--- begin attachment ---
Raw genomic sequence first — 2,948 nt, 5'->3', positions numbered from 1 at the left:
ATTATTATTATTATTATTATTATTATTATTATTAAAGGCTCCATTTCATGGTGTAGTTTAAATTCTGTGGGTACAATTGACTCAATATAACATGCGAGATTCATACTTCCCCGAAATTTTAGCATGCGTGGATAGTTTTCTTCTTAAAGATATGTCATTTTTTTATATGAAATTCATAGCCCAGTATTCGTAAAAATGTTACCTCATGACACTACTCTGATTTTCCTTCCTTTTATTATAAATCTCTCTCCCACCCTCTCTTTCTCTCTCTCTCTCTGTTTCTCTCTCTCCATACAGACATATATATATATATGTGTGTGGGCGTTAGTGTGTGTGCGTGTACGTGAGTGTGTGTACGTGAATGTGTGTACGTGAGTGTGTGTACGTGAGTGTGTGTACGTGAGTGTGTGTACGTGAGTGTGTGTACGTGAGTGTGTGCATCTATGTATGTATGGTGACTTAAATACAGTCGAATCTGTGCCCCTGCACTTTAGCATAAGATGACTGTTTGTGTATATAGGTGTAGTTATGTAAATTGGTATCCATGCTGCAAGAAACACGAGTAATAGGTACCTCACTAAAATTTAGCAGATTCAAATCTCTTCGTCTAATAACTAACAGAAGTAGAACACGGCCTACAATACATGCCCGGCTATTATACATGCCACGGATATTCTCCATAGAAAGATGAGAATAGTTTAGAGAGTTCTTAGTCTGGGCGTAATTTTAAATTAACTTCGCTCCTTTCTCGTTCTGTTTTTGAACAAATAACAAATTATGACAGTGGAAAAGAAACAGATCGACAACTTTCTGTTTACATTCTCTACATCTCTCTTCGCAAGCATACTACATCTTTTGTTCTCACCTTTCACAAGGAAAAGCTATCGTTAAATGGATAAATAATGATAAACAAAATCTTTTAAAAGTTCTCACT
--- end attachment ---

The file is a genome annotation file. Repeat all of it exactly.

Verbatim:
Raw genomic sequence first — 2,948 nt, 5'->3', positions numbered from 1 at the left:
ATTATTATTATTATTATTATTATTATTATTATTAAAGGCTCCATTTCATGGTGTAGTTTAAATTCTGTGGGTACAATTGACTCAATATAACATGCGAGATTCATACTTCCCCGAAATTTTAGCATGCGTGGATAGTTTTCTTCTTAAAGATATGTCATTTTTTTATATGAAATTCATAGCCCAGTATTCGTAAAAATGTTACCTCATGACACTACTCTGATTTTCCTTCCTTTTATTATAAATCTCTCTCCCACCCTCTCTTTCTCTCTCTCTCTCTGTTTCTCTCTCTCCATACAGACATATATATATATATGTGTGTGGGCGTTAGTGTGTGTGCGTGTACGTGAGTGTGTGTACGTGAATGTGTGTACGTGAGTGTGTGTACGTGAGTGTGTGTACGTGAGTGTGTGTACGTGAGTGTGTGTACGTGAGTGTGTGCATCTATGTATGTATGGTGACTTAAATACAGTCGAATCTGTGCCCCTGCACTTTAGCATAAGATGACTGTTTGTGTATATAGGTGTAGTTATGTAAATTGGTATCCATGCTGCAAGAAACACGAGTAATAGGTACCTCACTAAAATTTAGCAGATTCAAATCTCTTCGTCTAATAACTAACAGAAGTAGAACACGGCCTACAATACATGCCCGGCTATTATACATGCCACGGATATTCTCCATAGAAAGATGAGAATAGTTTAGAGAGTTCTTAGTCTGGGCGTAATTTTAAATTAACTTCGCTCCTTTCTCGTTCTGTTTTTGAACAAATAACAAATTATGACAGTGGAAAAGAAACAGATCGACAACTTTCTGTTTACATTCTCTACATCTCTCTTCGCAAGCATACTACATCTTTTGTTCTCACCTTTCACAAGGAAAAGCTATCGTTAAATGGATAAATAATGATAAACAAAATCTTTTAAAAGTTCTCACT